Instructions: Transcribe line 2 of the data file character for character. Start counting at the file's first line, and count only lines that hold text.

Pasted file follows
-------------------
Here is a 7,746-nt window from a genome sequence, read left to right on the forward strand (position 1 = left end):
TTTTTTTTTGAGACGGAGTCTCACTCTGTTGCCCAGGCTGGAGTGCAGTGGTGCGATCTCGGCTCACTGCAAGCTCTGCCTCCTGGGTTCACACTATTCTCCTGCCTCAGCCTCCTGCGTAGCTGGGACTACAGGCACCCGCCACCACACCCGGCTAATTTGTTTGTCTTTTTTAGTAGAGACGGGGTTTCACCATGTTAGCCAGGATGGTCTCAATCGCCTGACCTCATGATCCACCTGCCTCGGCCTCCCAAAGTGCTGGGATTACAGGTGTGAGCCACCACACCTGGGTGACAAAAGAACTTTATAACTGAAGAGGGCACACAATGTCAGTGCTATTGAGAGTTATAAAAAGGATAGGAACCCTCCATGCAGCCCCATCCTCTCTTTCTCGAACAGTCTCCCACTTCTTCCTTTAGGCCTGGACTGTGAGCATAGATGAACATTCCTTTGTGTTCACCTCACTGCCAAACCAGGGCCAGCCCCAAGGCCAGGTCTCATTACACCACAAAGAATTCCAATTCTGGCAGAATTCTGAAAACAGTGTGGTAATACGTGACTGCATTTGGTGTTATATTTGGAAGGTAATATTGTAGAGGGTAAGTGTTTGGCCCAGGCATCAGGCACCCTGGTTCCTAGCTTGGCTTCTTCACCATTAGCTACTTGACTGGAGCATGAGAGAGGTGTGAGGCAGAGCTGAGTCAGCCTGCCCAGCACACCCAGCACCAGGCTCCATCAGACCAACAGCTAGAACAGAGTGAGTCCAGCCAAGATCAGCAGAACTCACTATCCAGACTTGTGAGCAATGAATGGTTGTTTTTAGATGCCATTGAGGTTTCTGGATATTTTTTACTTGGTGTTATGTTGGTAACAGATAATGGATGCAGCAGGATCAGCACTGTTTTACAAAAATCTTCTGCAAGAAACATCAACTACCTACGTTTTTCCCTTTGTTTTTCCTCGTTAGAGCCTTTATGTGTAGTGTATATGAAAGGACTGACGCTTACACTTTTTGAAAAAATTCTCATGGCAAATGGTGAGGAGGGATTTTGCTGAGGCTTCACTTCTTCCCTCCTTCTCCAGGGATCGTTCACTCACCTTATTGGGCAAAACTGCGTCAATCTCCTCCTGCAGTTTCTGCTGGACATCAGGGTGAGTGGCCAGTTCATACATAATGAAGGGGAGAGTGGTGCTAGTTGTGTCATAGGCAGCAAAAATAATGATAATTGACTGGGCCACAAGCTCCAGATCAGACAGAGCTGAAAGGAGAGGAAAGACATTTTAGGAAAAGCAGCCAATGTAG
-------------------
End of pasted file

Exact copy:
TTTTTTTTTGAGACGGAGTCTCACTCTGTTGCCCAGGCTGGAGTGCAGTGGTGCGATCTCGGCTCACTGCAAGCTCTGCCTCCTGGGTTCACACTATTCTCCTGCCTCAGCCTCCTGCGTAGCTGGGACTACAGGCACCCGCCACCACACCCGGCTAATTTGTTTGTCTTTTTTAGTAGAGACGGGGTTTCACCATGTTAGCCAGGATGGTCTCAATCGCCTGACCTCATGATCCACCTGCCTCGGCCTCCCAAAGTGCTGGGATTACAGGTGTGAGCCACCACACCTGGGTGACAAAAGAACTTTATAACTGAAGAGGGCACACAATGTCAGTGCTATTGAGAGTTATAAAAAGGATAGGAACCCTCCATGCAGCCCCATCCTCTCTTTCTCGAACAGTCTCCCACTTCTTCCTTTAGGCCTGGACTGTGAGCATAGATGAACATTCCTTTGTGTTCACCTCACTGCCAAACCAGGGCCAGCCCCAAGGCCAGGTCTCATTACACCACAAAGAATTCCAATTCTGGCAGAATTCTGAAAACAGTGTGGTAATACGTGACTGCATTTGGTGTTATATTTGGAAGGTAATATTGTAGAGGGTAAGTGTTTGGCCCAGGCATCAGGCACCCTGGTTCCTAGCTTGGCTTCTTCACCATTAGCTACTTGACTGGAGCATGAGAGAGGTGTGAGGCAGAGCTGAGTCAGCCTGCCCAGCACACCCAGCACCAGGCTCCATCAGACCAACAGCTAGAACAGAGTGAGTCCAGCCAAGATCAGCAGAACTCACTATCCAGACTTGTGAGCAATGAATGGTTGTTTTTAGATGCCATTGAGGTTTCTGGATATTTTTTACTTGGTGTTATGTTGGTAACAGATAATGGATGCAGCAGGATCAGCACTGTTTTACAAAAATCTTCTGCAAGAAACATCAACTACCTACGTTTTTCCCTTTGTTTTTCCTCGTTAGAGCCTTTATGTGTAGTGTATATGAAAGGACTGACGCTTACACTTTTTGAAAAAATTCTCATGGCAAATGGTGAGGAGGGATTTTGCTGAGGCTTCACTTCTTCCCTCCTTCTCCAGGGATCGTTCACTCACCTTATTGGGCAAAACTGCGTCAATCTCCTCCTGCAGTTTCTGCTGGACATCAGGGTGAGTGGCCAGTTCATACATAATGAAGGGGAGAGTGGTGCTAGTTGTGTCATAGGCAGCAAAAATAATGATAATTGACTGGGCCACAAGCTCCAGATCAGACAGAGCTGAAAGGAGAGGAAAGACATTTTAGGAAAAGCAGCCAATGTAG